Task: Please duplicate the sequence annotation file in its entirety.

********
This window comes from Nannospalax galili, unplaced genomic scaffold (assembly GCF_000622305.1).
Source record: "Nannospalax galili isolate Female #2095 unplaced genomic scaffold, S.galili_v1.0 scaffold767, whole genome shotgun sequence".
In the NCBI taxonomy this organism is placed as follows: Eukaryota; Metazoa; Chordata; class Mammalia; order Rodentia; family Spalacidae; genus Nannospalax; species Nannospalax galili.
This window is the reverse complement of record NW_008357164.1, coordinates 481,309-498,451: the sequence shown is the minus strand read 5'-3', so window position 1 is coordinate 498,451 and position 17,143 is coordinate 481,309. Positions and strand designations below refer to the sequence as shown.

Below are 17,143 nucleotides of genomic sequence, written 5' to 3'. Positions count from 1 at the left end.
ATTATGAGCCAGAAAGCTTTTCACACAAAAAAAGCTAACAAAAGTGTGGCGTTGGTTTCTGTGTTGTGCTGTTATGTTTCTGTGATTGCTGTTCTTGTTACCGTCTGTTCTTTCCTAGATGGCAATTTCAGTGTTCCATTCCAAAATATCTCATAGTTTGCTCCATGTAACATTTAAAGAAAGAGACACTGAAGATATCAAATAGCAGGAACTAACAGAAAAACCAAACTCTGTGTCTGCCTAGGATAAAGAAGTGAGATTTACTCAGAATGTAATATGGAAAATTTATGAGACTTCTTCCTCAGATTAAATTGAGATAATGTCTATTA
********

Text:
This window comes from Nannospalax galili, unplaced genomic scaffold (assembly GCF_000622305.1).
Source record: "Nannospalax galili isolate Female #2095 unplaced genomic scaffold, S.galili_v1.0 scaffold767, whole genome shotgun sequence".
In the NCBI taxonomy this organism is placed as follows: Eukaryota; Metazoa; Chordata; class Mammalia; order Rodentia; family Spalacidae; genus Nannospalax; species Nannospalax galili.
This window is the reverse complement of record NW_008357164.1, coordinates 481,309-498,451: the sequence shown is the minus strand read 5'-3', so window position 1 is coordinate 498,451 and position 17,143 is coordinate 481,309. Positions and strand designations below refer to the sequence as shown.

Below are 17,143 nucleotides of genomic sequence, written 5' to 3'. Positions count from 1 at the left end.
ATTATGAGCCAGAAAGCTTTTCACACAAAAAAAGCTAACAAAAGTGTGGCGTTGGTTTCTGTGTTGTGCTGTTATGTTTCTGTGATTGCTGTTCTTGTTACCGTCTGTTCTTTCCTAGATGGCAATTTCAGTGTTCCATTCCAAAATATCTCATAGTTTGCTCCATGTAACATTTAAAGAAAGAGACACTGAAGATATCAAATAGCAGGAACTAACAGAAAAACCAAACTCTGTGTCTGCCTAGGATAAAGAAGTGAGATTTACTCAGAATGTAATATGGAAAATTTATGAGACTTCTTCCTCAGATTAAATTGAGATAATGTCTATTA